If using a pressure cooker or multi-cooker on pressure, cook on high pressure for 10 minutes, and let the pressure release naturally.

If cooking in a stockpot on the stove, bring to boil, cover, and reduce heat to a simmer, and cook for 2 hours, or until the soup is at the consistency you like.

If using a slow cooker, set to low heat for 8 hours.

Leftovers will probably have to be thinned down as this soup naturally condenses!

Crispy Shallots or Onions

These make a great topping for many soups where you want some texture, and if you have any left over you can add them to a salad or sandwich.

1 cup canola oil
1 large onion or 4 shallots, sliced very thinly

Place the shallots in the canola and heat to medium high. Keep an eye on them, they will probably take from 8 to 10 minutes to crisp up. I like them really crispy, but take them out when they are at the stage you like.

Nutritional information:  For 10 servings, 160 calories each, 3 grams of fat, and full of fiber (12 grams), protein (10 grams). Also, a good source of vitamins A & C, calcium, potassium, and iron.

© Copyright 2019 – or current year, Dorothy Grover-Read, The New Vintage Kitchen.

8 Comments Add yours

  1. John Breen says:

    no poblano, no parsnips and no cauliflower, but I just made a big pot of split pea soup with lots of ham in it. What a nice thing to be able to put into the freezer in small containers for when we want some hot and hearty soup! Love all the recipes Dot.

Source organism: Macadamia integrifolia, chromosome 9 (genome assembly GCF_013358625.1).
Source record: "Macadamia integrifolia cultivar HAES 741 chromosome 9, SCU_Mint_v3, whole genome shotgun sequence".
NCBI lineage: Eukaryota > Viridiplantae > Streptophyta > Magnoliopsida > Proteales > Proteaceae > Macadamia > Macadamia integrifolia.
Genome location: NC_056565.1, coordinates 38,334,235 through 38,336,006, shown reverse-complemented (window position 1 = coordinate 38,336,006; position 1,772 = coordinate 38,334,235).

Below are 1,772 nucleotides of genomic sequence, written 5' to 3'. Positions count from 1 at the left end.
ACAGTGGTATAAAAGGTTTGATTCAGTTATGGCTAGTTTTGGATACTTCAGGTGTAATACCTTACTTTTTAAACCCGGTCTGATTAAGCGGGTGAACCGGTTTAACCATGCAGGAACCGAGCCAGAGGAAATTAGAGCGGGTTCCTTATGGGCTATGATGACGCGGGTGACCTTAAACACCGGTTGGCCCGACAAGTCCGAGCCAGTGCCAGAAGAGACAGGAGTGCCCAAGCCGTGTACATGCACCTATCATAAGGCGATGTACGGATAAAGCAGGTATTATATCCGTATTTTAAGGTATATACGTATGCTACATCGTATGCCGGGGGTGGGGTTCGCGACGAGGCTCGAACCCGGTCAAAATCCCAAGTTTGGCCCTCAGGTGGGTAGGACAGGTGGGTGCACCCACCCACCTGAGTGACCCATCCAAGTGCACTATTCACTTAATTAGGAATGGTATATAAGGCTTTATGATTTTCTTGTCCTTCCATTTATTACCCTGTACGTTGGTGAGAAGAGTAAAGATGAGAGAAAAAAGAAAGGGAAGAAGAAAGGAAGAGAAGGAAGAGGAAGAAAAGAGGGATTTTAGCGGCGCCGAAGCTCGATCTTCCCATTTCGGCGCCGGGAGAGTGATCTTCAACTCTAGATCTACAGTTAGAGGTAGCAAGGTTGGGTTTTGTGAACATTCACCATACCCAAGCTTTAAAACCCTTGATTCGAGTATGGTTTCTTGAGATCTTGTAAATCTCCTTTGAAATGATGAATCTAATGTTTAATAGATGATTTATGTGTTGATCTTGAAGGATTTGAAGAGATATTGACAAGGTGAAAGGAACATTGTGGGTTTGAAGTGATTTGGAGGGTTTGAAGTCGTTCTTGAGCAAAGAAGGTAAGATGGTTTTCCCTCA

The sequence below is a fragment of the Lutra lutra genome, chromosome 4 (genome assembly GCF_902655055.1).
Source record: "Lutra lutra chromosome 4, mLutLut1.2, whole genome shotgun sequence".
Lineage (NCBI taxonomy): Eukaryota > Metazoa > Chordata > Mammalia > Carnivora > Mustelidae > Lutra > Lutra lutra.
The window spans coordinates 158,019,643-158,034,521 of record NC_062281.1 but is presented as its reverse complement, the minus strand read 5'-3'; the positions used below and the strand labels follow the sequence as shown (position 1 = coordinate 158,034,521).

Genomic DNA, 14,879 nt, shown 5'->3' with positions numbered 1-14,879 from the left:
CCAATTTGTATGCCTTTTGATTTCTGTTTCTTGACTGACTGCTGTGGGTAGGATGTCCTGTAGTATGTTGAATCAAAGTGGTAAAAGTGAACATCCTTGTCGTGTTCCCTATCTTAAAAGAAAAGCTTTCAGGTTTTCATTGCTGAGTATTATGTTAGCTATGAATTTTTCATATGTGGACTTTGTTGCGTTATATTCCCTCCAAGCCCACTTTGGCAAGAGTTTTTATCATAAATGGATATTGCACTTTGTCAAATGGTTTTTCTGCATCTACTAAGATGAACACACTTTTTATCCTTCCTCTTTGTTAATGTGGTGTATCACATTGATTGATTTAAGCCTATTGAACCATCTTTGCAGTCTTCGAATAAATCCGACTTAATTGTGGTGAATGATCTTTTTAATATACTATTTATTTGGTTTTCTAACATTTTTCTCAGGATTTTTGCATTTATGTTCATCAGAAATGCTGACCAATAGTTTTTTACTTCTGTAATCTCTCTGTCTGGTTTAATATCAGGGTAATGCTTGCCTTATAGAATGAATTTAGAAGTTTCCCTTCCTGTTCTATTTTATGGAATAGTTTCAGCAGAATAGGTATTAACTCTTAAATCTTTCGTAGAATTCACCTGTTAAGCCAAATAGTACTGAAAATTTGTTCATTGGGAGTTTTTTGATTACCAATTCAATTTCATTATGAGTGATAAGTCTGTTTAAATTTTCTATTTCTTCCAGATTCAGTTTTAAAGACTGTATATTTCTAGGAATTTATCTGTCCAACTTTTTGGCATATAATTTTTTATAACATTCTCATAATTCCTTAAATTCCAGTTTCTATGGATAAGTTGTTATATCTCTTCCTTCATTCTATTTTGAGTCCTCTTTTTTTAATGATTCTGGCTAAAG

________________________________

    Liked by 1 person

    1. I love cooking big batches like that and tucking dinners away in the freezer! It’s the best fast food!

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  2. Sheryl says:

    I never would have thought of combining split peas and cauliflower, but it sounds like a delightful combination.

    Liked by 1 person

    1. It lightens it up a little, split pea soup, especially day 2, can be heavy if not diluted! Ever so tasty though!

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  3. I love split pea soup and yours looks amazing!

    Liked by 1 person

  4. Ham and pea soup was a winter staple in my Nanna’s kitchen when I was growing up. She used to make great containers full and freeze it when I was a student all the way up to when I was married with children, so I would always have some on hand. I even had 1 last container in the freezer after she passed away. I now make it, not as good as hers, and always reserve the Christmas ham bone for the soup. The veg version sounds also very delightful.

    Liked by 1 person

    1. What a lovely memory Kathryn! I love the story about the last container of soup after she passed a way. We had a similar story in our family. My mother always made these delicious little coffee cakes at Christmastime, and often there was so much food about that we didn’t get to eat it, so I would tuck it away in the freezer. Quite a few months after she died, I found one in the freezer and saved it for Christmas when I shared it with the family. It was a sacred communion, as I’m sure it was with your soup. PS, we had a ham at Easter and I made my husband a big instant pot of split pea and ham soup. It tasted ALMOST as good as my mothers!